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The Daily Wildcat

The Daily Wildcat

 

    Learning from the ground up

    Robert Tracy, a mining engineering senior and co-manager at the San Xavier Mine, shows where the ore falls from the 100-foot level to the 150-foot level. At the 150-foot level, the ore is collected in mine carts and sent to the surface through the shaft.
    Robert Tracy, a mining engineering senior and co-manager at the San Xavier Mine, shows where the ore falls from the 100-foot level to the 150-foot level. At the 150-foot level, the ore is collected in mine carts and sent to the surface through the shaft.

    When most students were in bed recovering from the chaos of midterms Saturday morning, Danny Marsh was at work 150-feet underground. Marsh, a mining engineering junior, was on the lowest level of the San Xavier Mining Laboratory outside of Sahuarita, about 25 miles south of campus.

    “”I like doing it, it’s just fun,”” Marsh said of his work at the mine.

    The mine at 6200 W. Ocotillo Rd. is owned by the UA and operated by students in the department of mining and geological engineering. It serves mainly as a learning laboratory for students, said Robert Tracy, mining engineering junior and mine manager.

    “”It’s like any lab at the UA, it follows the same rules, but it’s totally different from what you’d normally see,”” Tracy said.

    The lab is unique, not just at the UA, but worldwide. It is the only multi-level mine in the world operated by students, Marsh said.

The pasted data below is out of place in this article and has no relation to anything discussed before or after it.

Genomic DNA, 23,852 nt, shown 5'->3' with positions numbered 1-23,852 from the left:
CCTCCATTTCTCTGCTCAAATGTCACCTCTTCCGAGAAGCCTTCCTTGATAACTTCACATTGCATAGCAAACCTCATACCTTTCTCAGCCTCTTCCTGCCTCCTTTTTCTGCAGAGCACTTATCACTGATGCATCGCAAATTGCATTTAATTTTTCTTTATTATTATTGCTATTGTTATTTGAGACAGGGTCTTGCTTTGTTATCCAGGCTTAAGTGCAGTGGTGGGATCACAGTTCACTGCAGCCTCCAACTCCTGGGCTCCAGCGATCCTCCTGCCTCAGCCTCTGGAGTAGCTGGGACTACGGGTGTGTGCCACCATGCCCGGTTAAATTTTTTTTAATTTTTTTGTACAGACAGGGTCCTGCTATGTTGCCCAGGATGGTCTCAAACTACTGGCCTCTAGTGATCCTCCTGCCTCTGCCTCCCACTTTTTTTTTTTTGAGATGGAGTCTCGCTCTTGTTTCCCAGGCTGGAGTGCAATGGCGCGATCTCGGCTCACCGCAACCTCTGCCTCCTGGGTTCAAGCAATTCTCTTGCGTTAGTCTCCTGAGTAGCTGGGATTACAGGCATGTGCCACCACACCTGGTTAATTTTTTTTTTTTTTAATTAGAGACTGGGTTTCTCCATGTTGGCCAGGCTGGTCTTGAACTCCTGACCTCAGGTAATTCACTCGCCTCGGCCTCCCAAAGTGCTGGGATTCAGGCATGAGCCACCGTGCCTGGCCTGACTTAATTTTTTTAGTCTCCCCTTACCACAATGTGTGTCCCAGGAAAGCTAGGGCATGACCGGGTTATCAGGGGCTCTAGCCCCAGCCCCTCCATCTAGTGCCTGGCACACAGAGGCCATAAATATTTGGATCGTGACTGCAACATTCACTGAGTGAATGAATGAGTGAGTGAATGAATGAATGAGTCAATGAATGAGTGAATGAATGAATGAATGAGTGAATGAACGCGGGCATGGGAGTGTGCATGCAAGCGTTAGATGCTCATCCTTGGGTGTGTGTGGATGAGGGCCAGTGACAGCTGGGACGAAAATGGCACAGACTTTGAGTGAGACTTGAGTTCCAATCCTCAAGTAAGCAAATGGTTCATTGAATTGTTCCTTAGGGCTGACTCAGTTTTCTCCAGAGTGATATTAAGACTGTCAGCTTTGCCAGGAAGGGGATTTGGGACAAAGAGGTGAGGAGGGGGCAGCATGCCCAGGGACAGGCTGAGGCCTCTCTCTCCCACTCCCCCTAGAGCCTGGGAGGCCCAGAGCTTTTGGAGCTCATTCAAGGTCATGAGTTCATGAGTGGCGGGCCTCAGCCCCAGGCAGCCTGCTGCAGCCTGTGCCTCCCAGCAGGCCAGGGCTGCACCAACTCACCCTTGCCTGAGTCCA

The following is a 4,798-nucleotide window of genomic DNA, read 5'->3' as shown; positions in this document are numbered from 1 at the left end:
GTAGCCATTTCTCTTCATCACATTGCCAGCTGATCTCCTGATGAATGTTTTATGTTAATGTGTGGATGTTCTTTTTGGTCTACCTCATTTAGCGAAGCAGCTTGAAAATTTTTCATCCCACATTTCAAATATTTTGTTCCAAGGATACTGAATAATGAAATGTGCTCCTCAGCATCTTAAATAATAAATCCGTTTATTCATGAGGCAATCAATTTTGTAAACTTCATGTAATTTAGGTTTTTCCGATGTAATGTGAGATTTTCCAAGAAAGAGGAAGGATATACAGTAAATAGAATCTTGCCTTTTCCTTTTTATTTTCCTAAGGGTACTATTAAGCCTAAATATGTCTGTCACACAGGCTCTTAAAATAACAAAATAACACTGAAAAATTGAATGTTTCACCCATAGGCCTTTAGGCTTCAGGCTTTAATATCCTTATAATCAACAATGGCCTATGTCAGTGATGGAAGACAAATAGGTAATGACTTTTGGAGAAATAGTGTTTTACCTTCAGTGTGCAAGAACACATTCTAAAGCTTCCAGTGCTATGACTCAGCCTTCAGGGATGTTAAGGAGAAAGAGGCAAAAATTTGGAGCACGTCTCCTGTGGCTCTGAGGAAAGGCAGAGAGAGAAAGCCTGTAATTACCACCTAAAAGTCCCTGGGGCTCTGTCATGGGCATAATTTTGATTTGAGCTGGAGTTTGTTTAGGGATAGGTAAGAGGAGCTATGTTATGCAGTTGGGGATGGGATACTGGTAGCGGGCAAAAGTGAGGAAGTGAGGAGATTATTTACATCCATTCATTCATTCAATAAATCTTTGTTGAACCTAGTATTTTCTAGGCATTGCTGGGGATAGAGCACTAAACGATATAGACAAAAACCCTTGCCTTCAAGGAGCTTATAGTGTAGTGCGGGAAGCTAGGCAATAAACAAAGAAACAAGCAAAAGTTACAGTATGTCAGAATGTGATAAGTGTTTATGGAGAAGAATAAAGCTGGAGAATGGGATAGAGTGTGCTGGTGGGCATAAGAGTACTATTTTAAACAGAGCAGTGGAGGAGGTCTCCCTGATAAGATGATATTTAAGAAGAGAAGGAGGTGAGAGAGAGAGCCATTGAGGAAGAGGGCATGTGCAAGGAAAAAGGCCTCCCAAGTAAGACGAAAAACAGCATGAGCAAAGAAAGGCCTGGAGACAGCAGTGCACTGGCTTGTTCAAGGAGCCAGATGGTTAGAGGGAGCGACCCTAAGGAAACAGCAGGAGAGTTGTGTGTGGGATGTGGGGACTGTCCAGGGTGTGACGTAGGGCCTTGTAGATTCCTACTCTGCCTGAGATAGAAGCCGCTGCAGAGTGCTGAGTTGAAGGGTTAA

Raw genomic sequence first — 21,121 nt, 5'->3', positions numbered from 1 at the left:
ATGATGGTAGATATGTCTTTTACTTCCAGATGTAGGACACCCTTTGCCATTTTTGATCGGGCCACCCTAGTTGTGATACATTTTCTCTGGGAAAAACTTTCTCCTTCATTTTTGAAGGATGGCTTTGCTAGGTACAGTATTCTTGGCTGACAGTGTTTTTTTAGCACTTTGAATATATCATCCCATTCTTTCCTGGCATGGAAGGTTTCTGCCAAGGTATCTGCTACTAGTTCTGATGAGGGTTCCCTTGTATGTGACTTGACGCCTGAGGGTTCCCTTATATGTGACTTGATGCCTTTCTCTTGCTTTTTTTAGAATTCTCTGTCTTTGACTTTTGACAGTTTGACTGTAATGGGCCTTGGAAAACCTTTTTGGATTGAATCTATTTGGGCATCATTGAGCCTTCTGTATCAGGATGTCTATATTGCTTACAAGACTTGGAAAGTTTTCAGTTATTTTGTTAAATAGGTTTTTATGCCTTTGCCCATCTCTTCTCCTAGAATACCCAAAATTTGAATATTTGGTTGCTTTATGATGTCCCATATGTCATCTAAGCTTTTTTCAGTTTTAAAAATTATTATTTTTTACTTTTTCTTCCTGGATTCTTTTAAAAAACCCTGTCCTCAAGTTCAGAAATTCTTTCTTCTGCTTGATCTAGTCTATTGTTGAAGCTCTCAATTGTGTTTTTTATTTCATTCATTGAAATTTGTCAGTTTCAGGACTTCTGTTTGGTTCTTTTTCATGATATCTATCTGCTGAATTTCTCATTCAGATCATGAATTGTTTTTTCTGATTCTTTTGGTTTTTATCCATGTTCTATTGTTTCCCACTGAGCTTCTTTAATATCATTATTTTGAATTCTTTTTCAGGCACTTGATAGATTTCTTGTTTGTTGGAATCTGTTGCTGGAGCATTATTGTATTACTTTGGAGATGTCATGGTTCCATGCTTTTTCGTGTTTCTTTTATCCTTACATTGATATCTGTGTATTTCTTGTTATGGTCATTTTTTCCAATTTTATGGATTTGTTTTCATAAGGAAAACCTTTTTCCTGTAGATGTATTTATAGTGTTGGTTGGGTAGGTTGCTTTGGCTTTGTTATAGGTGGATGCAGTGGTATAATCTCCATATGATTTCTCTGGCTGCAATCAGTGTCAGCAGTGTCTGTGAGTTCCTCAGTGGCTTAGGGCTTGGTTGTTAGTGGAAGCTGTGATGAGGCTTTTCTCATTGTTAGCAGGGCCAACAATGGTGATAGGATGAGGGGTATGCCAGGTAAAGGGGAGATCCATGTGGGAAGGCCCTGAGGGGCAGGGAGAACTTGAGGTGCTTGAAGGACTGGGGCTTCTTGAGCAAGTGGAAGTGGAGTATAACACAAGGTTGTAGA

Mining undergraduates come to the mine to practice hands-on mining techniques such as tunneling, laying rails, drilling and welding. Unlike most mines, the San Xavier mine does not produce profitable ore. Instead, the facility exists to give students the practical mining experience they can’t get in the classroom.

    “”This is a big sandbox for us to play in,”” Tracy said.

    The hole-filled boulders outside of Old Main came from an annual drilling competition held on campus. The rocks are known for their secret musical ability of producing pitched sounds when hit with a hand or shoe.

    In the mine, these same types of holes might be filled with explosives or used to lodge rock bolts that hold the walls of the mine up “”like a toothpick in a sandwich,”” Marsh said.

    The mine, which encompasses three subterranean levels spread across 35 acres, has been used for educational purposes since Anamax Mining Company donated it to the UA in 1975. Before that, it had been used to harvest “”base metal concentrates”” since its opening in 1880, according to a visitor information pamphlet.

    Mining is like anything, said John “”Ros”” Hill, a professor of mining engineering and the lab’s director. “”You need experience in the business.””

    Hill said students are “”learning mining from the ground up.””

    Another feature that makes the San Xavier mine unique among UA labs is that it receives no funding from the university. Instead, Hill said, the mine is funded by income generated by leasing the mine to private companies for safety and drilling training.

    One of the most frequent users of the mine is Laborers Union International, which pays up to $1,000 a day to train the so-called “”sand hogs”” of History Channel fame who drill subway tunnels under New York City, Hill said.

    The mine has also recently received funding from Science Foundation Arizona, a non-profit group that funds scientific research in Arizona. That money is being used to expand the San Xavier facility, said Moe Momayez, a mining and geological engineering professor.

    For students here, the mine is already an invaluable learning tool.

    “”Every day is a challenge. That’s one thing about working out here is that you learn that,”” Tracy said. “”Whereas if you’re just in school looking at it on paper, you go out to the job site and the first day something messes up, then you freak out. But out here, that’s normal operating procedure.””

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